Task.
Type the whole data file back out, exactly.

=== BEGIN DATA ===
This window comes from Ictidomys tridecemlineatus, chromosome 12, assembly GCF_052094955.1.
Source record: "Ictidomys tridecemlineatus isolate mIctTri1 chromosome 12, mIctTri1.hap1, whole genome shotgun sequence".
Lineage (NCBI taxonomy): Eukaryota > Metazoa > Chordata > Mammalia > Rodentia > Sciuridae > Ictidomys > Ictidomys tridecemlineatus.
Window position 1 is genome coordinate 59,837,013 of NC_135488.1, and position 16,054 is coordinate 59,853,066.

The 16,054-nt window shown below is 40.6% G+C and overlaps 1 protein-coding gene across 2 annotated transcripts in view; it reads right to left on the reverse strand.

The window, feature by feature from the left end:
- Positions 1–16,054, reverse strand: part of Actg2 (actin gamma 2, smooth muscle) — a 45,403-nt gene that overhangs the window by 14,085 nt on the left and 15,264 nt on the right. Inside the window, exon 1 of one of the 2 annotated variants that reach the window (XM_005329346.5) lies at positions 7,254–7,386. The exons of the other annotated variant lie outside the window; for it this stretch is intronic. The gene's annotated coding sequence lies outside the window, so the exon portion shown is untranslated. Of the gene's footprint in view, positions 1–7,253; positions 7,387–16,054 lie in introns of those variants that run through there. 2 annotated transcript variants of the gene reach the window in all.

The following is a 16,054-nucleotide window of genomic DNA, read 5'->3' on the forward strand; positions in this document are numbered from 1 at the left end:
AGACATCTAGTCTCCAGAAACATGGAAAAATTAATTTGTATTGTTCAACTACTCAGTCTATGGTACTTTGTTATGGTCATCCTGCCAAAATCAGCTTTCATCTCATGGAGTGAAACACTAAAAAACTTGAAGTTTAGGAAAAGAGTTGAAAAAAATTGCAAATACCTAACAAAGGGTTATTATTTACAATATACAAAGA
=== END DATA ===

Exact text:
This window comes from Ictidomys tridecemlineatus, chromosome 12, assembly GCF_052094955.1.
Source record: "Ictidomys tridecemlineatus isolate mIctTri1 chromosome 12, mIctTri1.hap1, whole genome shotgun sequence".
Lineage (NCBI taxonomy): Eukaryota > Metazoa > Chordata > Mammalia > Rodentia > Sciuridae > Ictidomys > Ictidomys tridecemlineatus.
Window position 1 is genome coordinate 59,837,013 of NC_135488.1, and position 16,054 is coordinate 59,853,066.

The 16,054-nt window shown below is 40.6% G+C and overlaps 1 protein-coding gene across 2 annotated transcripts in view; it reads right to left on the reverse strand.

The window, feature by feature from the left end:
- Positions 1–16,054, reverse strand: part of Actg2 (actin gamma 2, smooth muscle) — a 45,403-nt gene that overhangs the window by 14,085 nt on the left and 15,264 nt on the right. Inside the window, exon 1 of one of the 2 annotated variants that reach the window (XM_005329346.5) lies at positions 7,254–7,386. The exons of the other annotated variant lie outside the window; for it this stretch is intronic. The gene's annotated coding sequence lies outside the window, so the exon portion shown is untranslated. Of the gene's footprint in view, positions 1–7,253; positions 7,387–16,054 lie in introns of those variants that run through there. 2 annotated transcript variants of the gene reach the window in all.

The following is a 16,054-nucleotide window of genomic DNA, read 5'->3' on the forward strand; positions in this document are numbered from 1 at the left end:
AGACATCTAGTCTCCAGAAACATGGAAAAATTAATTTGTATTGTTCAACTACTCAGTCTATGGTACTTTGTTATGGTCATCCTGCCAAAATCAGCTTTCATCTCATGGAGTGAAACACTAAAAAACTTGAAGTTTAGGAAAAGAGTTGAAAAAAATTGCAAATACCTAACAAAGGGTTATTATTTACAATATACAAAGA